Alexander Pope's Understanding of Literary Criticism
What was Alexander Pope’s Understanding of the role of Literary Criticism.
Alexander Pope’s theory on Literary Criticism, and his understanding of it, is mostly displayed in his poetry, and his style of poetry. However, one poem of his stands out as particularly important due to the fact that it is a poem analysing poetry, which is his Essay on Criticism, which first appeared anonymously in 1711. In this essay I will use Essay on Criticism to show Pope’s opinions on the subject. In the poem, Alexander Pope (1688 - 1744) details many claims on the subject of poetry, and the composition of poetry, as well as on Literary Criticism using his depiction of critics found in the aforementioned poem as a representation of Literary Criticism at his time. Here I will work through each comment in his poem and discus them with relation to his opinions on the subject so far as we can ascertain.
It is a Didactic poem, which aims to teach about the rules of poetry, composing and critiquing, and is Pope’s most ambitious poem at that time. It was an effort to both establish and refine his opinion on Poetry, and to respond to the ongoing debate to whether poetry should be ‘Natural’ or ‘Artificial’ i.e. based on the rules inherited from the classical period.
As soon as we start the poem we find Alexander Pope’s voice, and within the first two lines he both enters the poem and makes a statement on Literary Criticism: with this heroic couplet:
This couplet introduces the poem with an interesting statement; it opens the first of the three parts which discuses the standard poetic rules of taste by which critics should evaluate a piece of work and give sound judgement on. After this Pope expands into:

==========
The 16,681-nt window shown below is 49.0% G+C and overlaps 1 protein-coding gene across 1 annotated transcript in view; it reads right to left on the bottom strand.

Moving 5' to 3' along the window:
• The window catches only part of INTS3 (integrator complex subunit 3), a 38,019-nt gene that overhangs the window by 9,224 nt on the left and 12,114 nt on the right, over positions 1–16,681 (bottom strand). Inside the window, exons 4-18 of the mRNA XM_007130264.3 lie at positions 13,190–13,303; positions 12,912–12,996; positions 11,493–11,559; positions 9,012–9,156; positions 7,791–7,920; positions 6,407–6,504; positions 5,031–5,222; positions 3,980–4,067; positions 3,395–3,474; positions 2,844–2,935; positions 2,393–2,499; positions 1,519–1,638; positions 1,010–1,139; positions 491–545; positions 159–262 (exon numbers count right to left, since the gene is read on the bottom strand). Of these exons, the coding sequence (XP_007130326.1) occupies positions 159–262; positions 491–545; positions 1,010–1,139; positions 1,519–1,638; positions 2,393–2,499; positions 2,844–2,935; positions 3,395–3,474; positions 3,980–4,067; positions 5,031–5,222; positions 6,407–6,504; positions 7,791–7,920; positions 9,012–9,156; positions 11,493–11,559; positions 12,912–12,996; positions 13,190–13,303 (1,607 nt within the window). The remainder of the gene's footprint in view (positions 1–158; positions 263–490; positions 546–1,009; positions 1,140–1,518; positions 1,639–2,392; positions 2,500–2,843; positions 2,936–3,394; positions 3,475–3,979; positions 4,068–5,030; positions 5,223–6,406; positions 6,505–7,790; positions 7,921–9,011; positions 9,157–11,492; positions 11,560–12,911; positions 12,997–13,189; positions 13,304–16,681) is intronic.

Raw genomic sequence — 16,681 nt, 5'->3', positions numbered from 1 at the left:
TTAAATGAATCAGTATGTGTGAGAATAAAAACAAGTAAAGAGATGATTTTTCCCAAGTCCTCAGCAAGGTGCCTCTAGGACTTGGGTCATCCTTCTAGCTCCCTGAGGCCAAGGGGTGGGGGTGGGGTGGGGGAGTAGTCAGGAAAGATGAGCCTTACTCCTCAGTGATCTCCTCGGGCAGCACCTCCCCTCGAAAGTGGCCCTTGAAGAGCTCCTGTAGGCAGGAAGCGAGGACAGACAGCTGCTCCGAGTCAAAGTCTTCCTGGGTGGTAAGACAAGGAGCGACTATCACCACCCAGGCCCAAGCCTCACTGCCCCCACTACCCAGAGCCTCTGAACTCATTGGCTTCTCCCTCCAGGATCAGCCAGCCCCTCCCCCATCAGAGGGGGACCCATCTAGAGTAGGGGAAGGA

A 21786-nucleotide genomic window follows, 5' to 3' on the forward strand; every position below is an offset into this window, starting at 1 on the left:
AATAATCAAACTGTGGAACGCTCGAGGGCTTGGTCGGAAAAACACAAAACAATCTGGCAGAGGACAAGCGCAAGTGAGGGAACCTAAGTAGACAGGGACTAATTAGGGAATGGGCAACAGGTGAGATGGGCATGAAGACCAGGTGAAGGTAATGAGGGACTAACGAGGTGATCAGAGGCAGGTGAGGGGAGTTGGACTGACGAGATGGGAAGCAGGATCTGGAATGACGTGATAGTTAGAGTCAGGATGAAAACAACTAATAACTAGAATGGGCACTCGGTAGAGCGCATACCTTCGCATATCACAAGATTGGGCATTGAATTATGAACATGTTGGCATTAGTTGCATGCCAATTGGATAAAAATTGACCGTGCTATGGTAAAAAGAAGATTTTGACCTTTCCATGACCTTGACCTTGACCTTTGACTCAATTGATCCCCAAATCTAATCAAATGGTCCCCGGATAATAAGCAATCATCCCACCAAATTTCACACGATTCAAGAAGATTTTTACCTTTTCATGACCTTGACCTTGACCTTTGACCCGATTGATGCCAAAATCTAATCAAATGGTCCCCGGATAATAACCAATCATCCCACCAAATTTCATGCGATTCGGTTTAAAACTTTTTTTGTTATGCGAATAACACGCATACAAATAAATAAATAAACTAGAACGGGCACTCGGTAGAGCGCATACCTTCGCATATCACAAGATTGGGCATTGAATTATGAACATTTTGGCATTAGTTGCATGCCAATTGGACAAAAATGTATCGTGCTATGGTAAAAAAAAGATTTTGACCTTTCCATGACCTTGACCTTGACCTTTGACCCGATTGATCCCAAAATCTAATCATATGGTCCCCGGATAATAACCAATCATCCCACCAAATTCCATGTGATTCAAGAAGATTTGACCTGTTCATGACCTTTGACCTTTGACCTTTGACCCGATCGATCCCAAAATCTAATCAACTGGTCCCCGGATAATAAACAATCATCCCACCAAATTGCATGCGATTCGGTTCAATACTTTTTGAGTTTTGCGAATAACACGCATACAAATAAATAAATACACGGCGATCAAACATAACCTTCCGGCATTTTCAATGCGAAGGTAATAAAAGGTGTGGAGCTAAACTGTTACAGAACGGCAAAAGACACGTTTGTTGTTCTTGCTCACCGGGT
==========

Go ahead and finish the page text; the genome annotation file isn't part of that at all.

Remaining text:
Here Pope puts forward the idea that bad criticism is worse, and more harmful than bad writing. This opening stanza also shows why Pope continues to be popular today, as this statement is still relevant today. He then gives some advice for both professional and aspiring critics with this stanza:
In essence this stanza advises that you should not try to critic beyond the limits of your knowledge and skill.
Criticism is not the only subject discussed in the poem. Throughout Essay on Criticism Pope talks of poetry being natural:
And with this theme he constantly refers back to the ancient, epic writers of Homer, Virgil and Horace, and referred to Aristotle and Plato in this poem as establishing the rules of composing poetry and the ultimate standard of taste. This he states in the last lines of the poem, from line 643 onward. With these closing lines we can see Pope’s appreciation for the classics, which might be considered as a bias; but this was a way of marrying the two sides of the aforementioned argument of whether poetry should be ‘Natural’ or ‘Artificial’. What this states is that the rules we inherited from the classics are Natural. This is an effort to console the advocates of both opinions into mutual agreement.
The poem in this respect seems to be deliberately ambiguous. Pope both admits that rules are a necessity, while also stating that poetry is founded on mysterious, natural forces which a poet of good taste and ‘genius’ can appear to transcend these rules. The critic then must be an equal if he is to appreciate the poet’s ‘genius’.
The couplet found in this section “True Ease in Writing comes from Art, not Chance/As those move easiest who have learn'd to dance” also states (and rightly so) that Poetry is an art form, and that all good poetry comes from talent, practise and learning the rules of poetry – not just from contemporaries, but from the older poets too, or the classics. This is complemented by the next few lines, which run thus:
These lines also state that, like dance, bad writing is recognisable to the ear; good writing is pleasant to read, and sounds good to the ear whereas bad writing is equally recognisable. With this I must go back to the opening lines of the poem to demonstrate Pope’s understanding of the role of Criticism quoted before: “Tis hard to say, if greater want of Skill/Appear in Writing or in Judging ill.” Which demonstrates that Pope considers bad writing to be a fault - though mostly due to a lack of respect and care given to the craft in learning the poems and the rules of poetry set down by the classic writers - this is not as harmful to literature as bad criticism is. This is expressed in these lines, shortly afterward: